During the solar eclipses in Chile and Argentina, a newly discovered comet was photographed as it flew past the sun.
The comet named C / 2020 X3 was first spotted in satellite information by the Thai space newcomer Worachate Boonplod on December 13, one day before the overshoot, NASA announced on Saturday.
He participated in the NASA-sponsored Sungrazer Project – a resident science company that welcomes everyone to search for new comets in images from the joint European Space Agency and NASA Solar and Heliospheric Observatory (SOHO).
See also: Solar eclipse plunges South America into darkness for two minutes
The comet, named C / 2020 X3 (SOHO), is known as the Kreutz Sunray, according to NASA. This group of comets grew out of a giant parent comet that split up into more modest parts well over 1,000 years ago. The Sungrazers continue to circle the sun today.
Boonplod realized the overshadowing was coming and was curious to see if his new cometary revelation could appear in the outer environment of the sun.
A red shaded satellite image of the sun shows a glorious piece of light orbiting the sun. Around the time the shadowing image was captured, the comet was moving about 450,000 miles per hour, about 2.7 million miles from the sun’s surface, NASA said.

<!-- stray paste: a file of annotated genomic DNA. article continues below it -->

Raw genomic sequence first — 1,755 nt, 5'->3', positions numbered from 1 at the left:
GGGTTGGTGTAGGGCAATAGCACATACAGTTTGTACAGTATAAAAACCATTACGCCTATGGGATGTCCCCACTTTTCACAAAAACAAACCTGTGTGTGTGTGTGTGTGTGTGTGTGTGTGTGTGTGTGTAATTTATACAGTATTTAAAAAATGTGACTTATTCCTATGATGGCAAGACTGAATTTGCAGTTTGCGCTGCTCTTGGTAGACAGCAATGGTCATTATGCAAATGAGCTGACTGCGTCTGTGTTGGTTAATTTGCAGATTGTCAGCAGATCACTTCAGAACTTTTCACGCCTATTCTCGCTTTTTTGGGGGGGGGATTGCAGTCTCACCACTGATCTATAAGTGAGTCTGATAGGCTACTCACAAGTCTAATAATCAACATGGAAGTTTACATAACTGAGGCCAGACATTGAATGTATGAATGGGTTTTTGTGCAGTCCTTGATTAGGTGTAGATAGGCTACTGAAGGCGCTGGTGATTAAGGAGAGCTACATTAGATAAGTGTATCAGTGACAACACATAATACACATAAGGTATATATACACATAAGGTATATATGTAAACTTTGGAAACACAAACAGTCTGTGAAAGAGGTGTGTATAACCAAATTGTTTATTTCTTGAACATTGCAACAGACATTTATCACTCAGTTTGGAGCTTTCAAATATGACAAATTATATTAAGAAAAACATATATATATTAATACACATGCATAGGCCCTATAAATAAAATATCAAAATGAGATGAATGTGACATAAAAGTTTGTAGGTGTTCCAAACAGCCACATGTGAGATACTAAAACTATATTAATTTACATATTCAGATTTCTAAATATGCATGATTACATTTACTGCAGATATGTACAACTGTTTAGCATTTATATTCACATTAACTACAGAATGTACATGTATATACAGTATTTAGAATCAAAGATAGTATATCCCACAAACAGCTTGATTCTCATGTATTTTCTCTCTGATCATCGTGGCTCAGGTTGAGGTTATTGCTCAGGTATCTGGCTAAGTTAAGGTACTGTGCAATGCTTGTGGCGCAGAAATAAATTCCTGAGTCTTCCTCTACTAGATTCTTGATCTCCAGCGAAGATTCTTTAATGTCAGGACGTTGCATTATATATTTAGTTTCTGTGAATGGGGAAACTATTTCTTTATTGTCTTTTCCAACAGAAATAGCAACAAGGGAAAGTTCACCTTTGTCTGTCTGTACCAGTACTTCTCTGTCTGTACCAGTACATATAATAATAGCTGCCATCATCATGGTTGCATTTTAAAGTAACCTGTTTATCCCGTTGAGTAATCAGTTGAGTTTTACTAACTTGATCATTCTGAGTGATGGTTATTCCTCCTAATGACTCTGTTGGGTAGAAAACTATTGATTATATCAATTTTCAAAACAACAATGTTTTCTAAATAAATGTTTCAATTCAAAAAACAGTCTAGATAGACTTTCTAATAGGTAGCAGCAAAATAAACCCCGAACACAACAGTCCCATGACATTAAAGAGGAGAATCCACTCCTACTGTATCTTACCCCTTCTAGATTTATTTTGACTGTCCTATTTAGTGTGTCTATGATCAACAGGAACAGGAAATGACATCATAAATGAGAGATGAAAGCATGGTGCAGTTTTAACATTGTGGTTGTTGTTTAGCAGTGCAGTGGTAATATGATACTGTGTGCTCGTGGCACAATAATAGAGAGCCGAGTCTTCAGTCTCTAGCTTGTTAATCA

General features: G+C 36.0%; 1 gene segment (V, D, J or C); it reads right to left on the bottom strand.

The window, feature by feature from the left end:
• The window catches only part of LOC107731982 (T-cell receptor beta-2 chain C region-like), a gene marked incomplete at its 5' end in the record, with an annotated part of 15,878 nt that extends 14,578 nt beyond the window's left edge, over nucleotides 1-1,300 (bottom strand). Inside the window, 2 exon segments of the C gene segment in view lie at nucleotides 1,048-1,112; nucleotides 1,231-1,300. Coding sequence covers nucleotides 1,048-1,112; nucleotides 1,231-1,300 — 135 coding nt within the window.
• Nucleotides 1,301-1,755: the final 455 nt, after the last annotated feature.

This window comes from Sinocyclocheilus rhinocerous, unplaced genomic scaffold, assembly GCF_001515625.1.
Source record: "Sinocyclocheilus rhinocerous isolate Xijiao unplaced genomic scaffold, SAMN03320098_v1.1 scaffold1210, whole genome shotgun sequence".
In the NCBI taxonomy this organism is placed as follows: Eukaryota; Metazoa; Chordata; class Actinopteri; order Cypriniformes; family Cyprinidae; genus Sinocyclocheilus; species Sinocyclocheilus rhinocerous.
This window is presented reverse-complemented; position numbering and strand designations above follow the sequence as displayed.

The comet was about 15 meters wide – about the length of a semi-trailer truck, NASA said. At that point, it was breaking up into neat particles a few hours before the sun’s next peak due to strong sunlight.
Individuals in Chile and Argentina were blessed to receive the last sunlight-based shroud of 2020 last Monday. During an absolutely sun-driven shroud, the moon completely obstructs the sun, apart from the sun’s external climate, the crown to form a beautiful ring of light.
Kreutz-Sungrazer comets are usually found in SOHO images. The camera of the space observatory copies complete sun protection covers: a strong circle excludes the generally dazzling light of the sun and reveals weaker highlights in its outer environment and other divine objects such as comets.
So far, 4,108 comets have been found in SOHO images, this comet being 3,524. discovered Kreutz-Sunburner, NASA said.
As far as is known, comets were never thought to ever actually hit the sun-based surface or the photosphere, the European Space Agency said.
The Kreutz-Suningers reach about 50,000 kilometers of the surface and simply go through the lower areas of the sun-oriented air (the crown). Mostly they disappear into the hot, sun-based environment.